One night in Bangkok

Written by Jane Harris No Gravatar

Actually these images are an amalgamation of three great nights in Bangkok. The first was spent exploring the night markets of Chinatown (see previous posts). The second saw us sixty-four floors up in Bangkok’s famous Skybar – with Bladerunner-like views of the city below. Before we set out on our trip, my sister handed us a wallet of travel money along with illustrated instructions as to the local drinks on which it was to be spent – Cloudy Bay in New Zealand, caipirinhas in Brazil, pisco sours in Peru and so on. India’s designated drink was a gin and tonic but our intention to pass a few pleasant hours in alcoholic homage to the last days of the Raj never quite materialised.

And so it was that I came to order one in Bangkok.  But this wasn’t just any gin and tonic.  This was Skybar’s signature spicy gin and tonic – with added red chilli, salt and pepper. Delicious. I say I came to order ‘one’ because prices at Skybar are almost as high as the venue itself and despite Ruth’s generosity the drinking fund didn’t stretch to a glass for Stu – who had to put a hand in his own pocket for a red berry martini. We considered whether to order a second round but in the end the ability to afford to eat for the rest of the week won out and we headed instead to Bangkok’s red light district – where we learnt, if there had ever been any doubt, that pussies do the funniest things.

The third night in Bangkok was spent at at a local Thai boxing match. The high-kicking blows of the contestants were impressive but what really made the night was watching the ringside betting.  We’d opted for the cheap seats and  found ourselves in a hub of complex gesture-based communications between bookies and punters – not unlike the communications between bookies and their aids at race courses in the UK.  In Thai boxing a single punter may place different stakes on different odds at different points in a match with different bookies sitting in different parts of the crowd.  Many a computerised system would struggle with simpler transactions. What’s more, no money changes hand until the match is over and there is no documentation of what is owed and to whom. “Where is the process and governance”, I hear you cry. I can only imagine that the bookies have their ways of persuading everybody to cough up.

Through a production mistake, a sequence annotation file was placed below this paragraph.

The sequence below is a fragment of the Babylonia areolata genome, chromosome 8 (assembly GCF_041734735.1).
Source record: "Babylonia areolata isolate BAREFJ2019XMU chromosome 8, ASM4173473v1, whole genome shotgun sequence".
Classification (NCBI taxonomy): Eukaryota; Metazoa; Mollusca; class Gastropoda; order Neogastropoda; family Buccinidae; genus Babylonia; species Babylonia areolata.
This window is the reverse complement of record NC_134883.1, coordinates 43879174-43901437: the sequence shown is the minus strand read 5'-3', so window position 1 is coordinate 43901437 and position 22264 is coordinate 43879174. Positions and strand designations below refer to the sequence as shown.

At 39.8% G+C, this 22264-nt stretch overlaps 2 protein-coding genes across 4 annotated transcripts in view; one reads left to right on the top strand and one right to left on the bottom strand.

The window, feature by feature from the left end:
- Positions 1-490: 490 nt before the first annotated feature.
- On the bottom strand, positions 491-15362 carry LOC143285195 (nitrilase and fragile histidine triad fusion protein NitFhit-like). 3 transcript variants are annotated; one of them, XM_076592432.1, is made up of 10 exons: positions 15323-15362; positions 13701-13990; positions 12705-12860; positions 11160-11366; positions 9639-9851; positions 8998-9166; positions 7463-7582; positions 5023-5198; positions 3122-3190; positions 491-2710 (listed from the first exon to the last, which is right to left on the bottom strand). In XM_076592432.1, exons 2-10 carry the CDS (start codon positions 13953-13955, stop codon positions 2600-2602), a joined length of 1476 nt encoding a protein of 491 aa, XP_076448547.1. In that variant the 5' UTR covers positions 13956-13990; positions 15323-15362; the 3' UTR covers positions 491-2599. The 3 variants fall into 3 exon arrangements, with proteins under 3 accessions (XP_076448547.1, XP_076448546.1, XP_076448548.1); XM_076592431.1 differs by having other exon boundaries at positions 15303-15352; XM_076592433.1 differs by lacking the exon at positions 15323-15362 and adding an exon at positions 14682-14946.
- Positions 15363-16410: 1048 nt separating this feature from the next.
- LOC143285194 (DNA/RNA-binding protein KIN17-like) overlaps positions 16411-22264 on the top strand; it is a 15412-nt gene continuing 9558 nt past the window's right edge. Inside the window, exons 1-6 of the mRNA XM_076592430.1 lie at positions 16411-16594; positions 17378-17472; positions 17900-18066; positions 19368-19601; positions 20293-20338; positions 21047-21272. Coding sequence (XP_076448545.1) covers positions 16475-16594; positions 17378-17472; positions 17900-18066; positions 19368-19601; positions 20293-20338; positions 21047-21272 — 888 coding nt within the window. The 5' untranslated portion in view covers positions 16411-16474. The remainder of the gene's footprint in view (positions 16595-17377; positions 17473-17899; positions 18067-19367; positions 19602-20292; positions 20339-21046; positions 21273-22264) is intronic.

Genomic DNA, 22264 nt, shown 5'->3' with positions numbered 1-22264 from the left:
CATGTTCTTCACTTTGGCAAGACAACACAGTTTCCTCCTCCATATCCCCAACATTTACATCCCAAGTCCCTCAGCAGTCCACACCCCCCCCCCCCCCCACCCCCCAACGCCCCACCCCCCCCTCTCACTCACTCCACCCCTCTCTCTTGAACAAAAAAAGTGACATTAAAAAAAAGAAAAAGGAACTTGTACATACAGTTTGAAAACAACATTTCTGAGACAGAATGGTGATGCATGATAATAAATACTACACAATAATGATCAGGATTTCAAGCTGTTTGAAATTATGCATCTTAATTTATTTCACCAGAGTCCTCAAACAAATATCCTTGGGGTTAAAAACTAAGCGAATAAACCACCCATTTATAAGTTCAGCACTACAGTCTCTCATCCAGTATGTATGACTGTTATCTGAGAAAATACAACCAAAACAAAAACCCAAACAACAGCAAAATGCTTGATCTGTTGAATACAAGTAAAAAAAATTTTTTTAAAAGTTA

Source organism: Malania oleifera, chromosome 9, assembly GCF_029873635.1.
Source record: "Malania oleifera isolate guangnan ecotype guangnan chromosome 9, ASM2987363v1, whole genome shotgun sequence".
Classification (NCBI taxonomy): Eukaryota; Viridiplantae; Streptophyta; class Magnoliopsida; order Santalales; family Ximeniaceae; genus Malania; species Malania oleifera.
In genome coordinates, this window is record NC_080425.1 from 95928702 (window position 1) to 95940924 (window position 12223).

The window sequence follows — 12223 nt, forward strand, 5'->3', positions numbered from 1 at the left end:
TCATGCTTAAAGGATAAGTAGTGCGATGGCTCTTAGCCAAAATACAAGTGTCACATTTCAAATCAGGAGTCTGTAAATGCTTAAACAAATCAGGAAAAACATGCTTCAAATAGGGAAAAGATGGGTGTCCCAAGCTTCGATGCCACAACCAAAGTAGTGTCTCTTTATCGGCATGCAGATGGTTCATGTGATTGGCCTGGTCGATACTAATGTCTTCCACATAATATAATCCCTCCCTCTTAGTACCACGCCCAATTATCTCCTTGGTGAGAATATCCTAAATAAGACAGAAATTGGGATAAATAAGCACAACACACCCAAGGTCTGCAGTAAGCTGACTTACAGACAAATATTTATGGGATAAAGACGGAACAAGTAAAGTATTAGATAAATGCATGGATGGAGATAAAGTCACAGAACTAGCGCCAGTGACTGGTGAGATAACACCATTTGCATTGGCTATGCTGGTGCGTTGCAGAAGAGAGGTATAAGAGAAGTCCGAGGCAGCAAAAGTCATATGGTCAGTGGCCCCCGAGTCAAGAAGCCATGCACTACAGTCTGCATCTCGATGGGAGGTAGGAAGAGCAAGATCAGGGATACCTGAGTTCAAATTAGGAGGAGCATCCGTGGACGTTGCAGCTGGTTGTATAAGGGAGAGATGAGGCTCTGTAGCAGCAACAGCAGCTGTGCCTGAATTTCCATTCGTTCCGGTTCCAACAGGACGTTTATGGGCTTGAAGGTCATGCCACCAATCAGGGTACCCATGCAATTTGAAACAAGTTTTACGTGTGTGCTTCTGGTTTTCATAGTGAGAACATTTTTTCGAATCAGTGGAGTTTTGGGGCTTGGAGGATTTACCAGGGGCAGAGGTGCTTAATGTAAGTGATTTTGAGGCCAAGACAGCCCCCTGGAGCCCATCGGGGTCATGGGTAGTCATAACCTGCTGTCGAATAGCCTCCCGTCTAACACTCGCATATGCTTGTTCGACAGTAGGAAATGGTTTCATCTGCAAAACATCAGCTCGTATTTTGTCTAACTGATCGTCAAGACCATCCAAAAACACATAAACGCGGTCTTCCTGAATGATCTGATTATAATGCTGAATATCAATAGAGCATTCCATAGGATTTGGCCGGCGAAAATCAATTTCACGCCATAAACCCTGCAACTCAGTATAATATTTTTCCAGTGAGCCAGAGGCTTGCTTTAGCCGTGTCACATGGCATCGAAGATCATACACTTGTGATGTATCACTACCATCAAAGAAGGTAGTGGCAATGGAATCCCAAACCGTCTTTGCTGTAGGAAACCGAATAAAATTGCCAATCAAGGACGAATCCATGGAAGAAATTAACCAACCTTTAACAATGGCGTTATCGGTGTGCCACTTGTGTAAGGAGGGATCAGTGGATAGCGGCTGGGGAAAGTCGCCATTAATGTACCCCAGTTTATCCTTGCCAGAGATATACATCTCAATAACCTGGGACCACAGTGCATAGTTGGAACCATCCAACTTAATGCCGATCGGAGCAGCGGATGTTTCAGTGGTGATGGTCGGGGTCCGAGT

During the fifth match, Stuart managed to drop a silver ring, that he had spent all day hunting down and purchasing, between the slats of the stadium seats. This prompted such frenzied gesticulation on Stuart’s part that I feared we may end up inadvertently betting thousands on the fey-looking fighter in fuchsia. We decided to call it a night and after a quick Chang beer in China town, got to sleep around one-thirty am – at which point, I’m sure, the city was just starting to wake up.

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